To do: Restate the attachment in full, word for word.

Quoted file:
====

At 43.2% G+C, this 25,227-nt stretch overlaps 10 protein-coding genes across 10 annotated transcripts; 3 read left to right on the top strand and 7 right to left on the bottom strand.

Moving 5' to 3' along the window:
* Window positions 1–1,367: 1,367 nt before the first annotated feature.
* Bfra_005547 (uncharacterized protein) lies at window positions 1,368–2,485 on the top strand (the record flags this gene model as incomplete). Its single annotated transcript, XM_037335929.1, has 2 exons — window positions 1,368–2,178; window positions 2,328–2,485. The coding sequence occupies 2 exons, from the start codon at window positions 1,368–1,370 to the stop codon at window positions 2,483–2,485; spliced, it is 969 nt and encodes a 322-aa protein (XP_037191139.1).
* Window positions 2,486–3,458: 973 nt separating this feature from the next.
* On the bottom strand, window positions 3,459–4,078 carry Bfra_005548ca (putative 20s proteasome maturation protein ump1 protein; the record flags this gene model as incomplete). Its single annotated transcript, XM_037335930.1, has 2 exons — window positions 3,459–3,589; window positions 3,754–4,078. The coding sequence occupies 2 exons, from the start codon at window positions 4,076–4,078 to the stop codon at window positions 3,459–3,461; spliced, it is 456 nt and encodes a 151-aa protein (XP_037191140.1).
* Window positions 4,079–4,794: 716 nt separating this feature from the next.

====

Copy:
At 43.2% G+C, this 25,227-nt stretch overlaps 10 protein-coding genes across 10 annotated transcripts; 3 read left to right on the top strand and 7 right to left on the bottom strand.

Moving 5' to 3' along the window:
* Window positions 1–1,367: 1,367 nt before the first annotated feature.
* Bfra_005547 (uncharacterized protein) lies at window positions 1,368–2,485 on the top strand (the record flags this gene model as incomplete). Its single annotated transcript, XM_037335929.1, has 2 exons — window positions 1,368–2,178; window positions 2,328–2,485. The coding sequence occupies 2 exons, from the start codon at window positions 1,368–1,370 to the stop codon at window positions 2,483–2,485; spliced, it is 969 nt and encodes a 322-aa protein (XP_037191139.1).
* Window positions 2,486–3,458: 973 nt separating this feature from the next.
* On the bottom strand, window positions 3,459–4,078 carry Bfra_005548ca (putative 20s proteasome maturation protein ump1 protein; the record flags this gene model as incomplete). Its single annotated transcript, XM_037335930.1, has 2 exons — window positions 3,459–3,589; window positions 3,754–4,078. The coding sequence occupies 2 exons, from the start codon at window positions 4,076–4,078 to the stop codon at window positions 3,459–3,461; spliced, it is 456 nt and encodes a 151-aa protein (XP_037191140.1).
* Window positions 4,079–4,794: 716 nt separating this feature from the next.